B.C. to officially request federal exemption to decriminalize drug possession

Click to play video: 'Five years since public health emergency declared in B.C. drug overdose crisis'
Five years since public health emergency declared in B.C. drug overdose crisis
B.C. wants possession of illicit drugs for personal use to be decriminalized, and will be reaching out to Ottawa to seek permission to do so. Andrea Macpherson tells us it comes on the five year anniversary of the province declaring a public health emergency on drug overdoses – Apr 14, 2021

On the fifth anniversary of declaring B.C.’s public health emergency for overdose deaths, B.C. will officially request a federal exemption from Health Canada to decriminalize personal possession of drugs.

Since April 14, 2016, the BC Coroners Service reports illicit drugs have claimed the lives of at least 7,072 British Columbians.

“Stigma drives people to hide their drug use, avoid health care and use alone,” Mental Health and Addictions Minister Sheila Malcolmson said.

“Through province-wide decriminalization, we can reduce the fear and shame that keep people silent about their drug use, and support people to reach out for help, life-saving supports and treatment.”

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Vancouver launches Combined Overdose Response Team to support drug crisis

Officials with the B.C. Ministry of Mental Health and Addictions and Health Canada have been working on an agreement that outlines how the Province of B.C. will work with Health Canada to apply for a province-wide exemption to the Controlled Drugs and Substances Act, which governs simple drug possession.

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Provincial Health Officer Dr. Bonnie Henry, Chief Coroner Lisa Lapointe, Premier John Horgan and police chiefs across B.C. have been calling on the federal government to decriminalize simple possession of illicit drugs.

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A new record high was set in 2020, with 1,724 lives lost in B.C. An additional 329 deaths took place in the first two months of 2021.

“Today, we remember and grieve the thousands of people who have lost their lives in B.C. due to a toxic illicit drug supply,” Lapointe said.

“I extend my heartfelt condolences to all of those who have lost a beloved family member or friend as a result of the unscrupulous and profit-driven illicit drug market. The tragic loss of these thousands of individuals underlines the urgent need for a substantial shift in our provincial and national response to problematic substance use.”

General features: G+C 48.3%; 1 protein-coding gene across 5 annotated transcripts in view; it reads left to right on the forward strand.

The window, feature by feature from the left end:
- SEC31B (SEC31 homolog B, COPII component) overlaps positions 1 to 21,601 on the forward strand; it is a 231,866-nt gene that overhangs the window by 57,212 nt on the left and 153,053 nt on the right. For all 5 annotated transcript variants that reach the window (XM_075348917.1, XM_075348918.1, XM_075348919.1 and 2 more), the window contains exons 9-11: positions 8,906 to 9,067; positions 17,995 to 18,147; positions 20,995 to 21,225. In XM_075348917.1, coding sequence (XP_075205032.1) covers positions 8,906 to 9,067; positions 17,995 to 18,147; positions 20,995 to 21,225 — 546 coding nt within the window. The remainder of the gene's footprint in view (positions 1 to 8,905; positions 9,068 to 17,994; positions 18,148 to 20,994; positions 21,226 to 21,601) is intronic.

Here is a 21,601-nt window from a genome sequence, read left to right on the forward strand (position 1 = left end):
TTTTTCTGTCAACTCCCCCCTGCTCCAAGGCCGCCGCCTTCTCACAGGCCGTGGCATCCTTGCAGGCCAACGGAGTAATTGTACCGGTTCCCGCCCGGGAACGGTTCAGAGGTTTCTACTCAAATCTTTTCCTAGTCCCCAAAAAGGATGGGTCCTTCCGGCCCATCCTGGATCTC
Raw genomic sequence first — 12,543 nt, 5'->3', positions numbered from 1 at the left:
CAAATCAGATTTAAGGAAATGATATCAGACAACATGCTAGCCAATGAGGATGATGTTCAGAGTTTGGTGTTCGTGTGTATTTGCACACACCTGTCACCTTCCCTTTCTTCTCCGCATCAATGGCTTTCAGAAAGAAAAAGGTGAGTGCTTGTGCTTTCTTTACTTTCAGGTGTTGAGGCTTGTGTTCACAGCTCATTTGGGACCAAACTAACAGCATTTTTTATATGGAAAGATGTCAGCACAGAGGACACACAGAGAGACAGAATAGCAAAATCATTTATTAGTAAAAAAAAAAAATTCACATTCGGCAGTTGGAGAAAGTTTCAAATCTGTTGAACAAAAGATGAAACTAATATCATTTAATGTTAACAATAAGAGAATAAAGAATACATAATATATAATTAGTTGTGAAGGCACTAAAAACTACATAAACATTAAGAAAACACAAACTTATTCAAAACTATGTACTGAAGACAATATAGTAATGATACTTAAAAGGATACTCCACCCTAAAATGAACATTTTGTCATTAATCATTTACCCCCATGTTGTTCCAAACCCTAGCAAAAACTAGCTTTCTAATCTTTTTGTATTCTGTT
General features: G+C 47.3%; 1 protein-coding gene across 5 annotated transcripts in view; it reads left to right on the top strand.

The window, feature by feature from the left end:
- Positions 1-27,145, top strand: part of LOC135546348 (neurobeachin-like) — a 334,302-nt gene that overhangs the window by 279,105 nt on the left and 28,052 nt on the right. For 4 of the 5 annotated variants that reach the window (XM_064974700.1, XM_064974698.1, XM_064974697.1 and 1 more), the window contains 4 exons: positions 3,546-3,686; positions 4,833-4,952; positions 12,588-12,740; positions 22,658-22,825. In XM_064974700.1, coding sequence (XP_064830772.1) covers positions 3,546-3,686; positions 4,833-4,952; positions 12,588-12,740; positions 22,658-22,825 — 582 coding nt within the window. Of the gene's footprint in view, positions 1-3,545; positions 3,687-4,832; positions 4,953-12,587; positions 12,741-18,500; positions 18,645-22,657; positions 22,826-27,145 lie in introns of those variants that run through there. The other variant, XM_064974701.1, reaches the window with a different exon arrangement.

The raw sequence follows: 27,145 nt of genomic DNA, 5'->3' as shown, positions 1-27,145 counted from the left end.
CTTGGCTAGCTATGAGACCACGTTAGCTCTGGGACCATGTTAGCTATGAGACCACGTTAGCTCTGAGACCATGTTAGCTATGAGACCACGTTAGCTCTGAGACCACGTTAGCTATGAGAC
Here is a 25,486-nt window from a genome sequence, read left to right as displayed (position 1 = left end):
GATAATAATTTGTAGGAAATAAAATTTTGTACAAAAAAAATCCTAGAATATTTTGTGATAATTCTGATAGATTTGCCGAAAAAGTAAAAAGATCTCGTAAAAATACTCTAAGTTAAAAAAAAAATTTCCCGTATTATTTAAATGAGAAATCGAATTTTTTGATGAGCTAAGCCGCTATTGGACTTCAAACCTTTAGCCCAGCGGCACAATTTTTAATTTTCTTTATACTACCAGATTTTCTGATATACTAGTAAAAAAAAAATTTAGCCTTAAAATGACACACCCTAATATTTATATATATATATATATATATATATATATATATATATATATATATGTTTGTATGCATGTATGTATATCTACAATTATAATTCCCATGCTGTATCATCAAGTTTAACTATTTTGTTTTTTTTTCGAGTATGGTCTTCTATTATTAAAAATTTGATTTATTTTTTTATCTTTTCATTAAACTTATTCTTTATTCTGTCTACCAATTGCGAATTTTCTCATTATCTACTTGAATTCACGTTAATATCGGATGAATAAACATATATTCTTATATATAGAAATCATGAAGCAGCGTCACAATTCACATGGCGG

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Warning to B.C. drug users over tainted supply

Lapointe and Henry have been pushing for access to a safer drug supply. This would also include additional addiction support for those seeking safe supply.

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The province has put in temporary measures during the COVID-19 pandemic to allow better access to opioids through prescription. British Columbia has seen a spike in illicit drug deaths during the pandemic due to an increase in people using alone and disruption to the international supply of illicit drugs.

“The opposite of addiction is connection. More than ever before we need to connect with those using drugs with compassion and love. We need to be bold with addressing these complex issues” Henry said.

“We need to put the same resources in dealing with this crisis as we have with the pandemic.”

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Worst-ever month in overdose crisis as dangerous new drug arrives on B.C. streets

The province says since 2018, more than 6,000 deaths have been averted because of expanded access to overdose prevention services including wide availability and naloxone.

Currently, more than 23,000 people are receiving some form of opioid agonist treatment in B.C. – more than at any other time.

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First Nations communities have been particularly impacted by the overdose crisis. The First Nations Health Authority (FNHA) reports between January and May 2020, 89 First Nations individuals died in B.C. due to illicit drug toxicity – a 93 per cent increase compared to the same period in 2019.

During that period, 16 per cent of all drug toxicity deaths in B.C. were Indigenous people, who account for just 3.3 per cent of the province’s population.

“The data underscores the immense toll that illicit drug toxicity is having on the lives of Indigenous people and their communities in B.C.,” acting FNHA chief medical officer Dr. Shannon McDonald said.

“That the opioid crisis continues to wreak havoc on Indigenous people five years after the B.C. government’s declaration of a public health emergency on opioid use is a clear indication that there is still much more to be done to resolve this tragic public health issue.”

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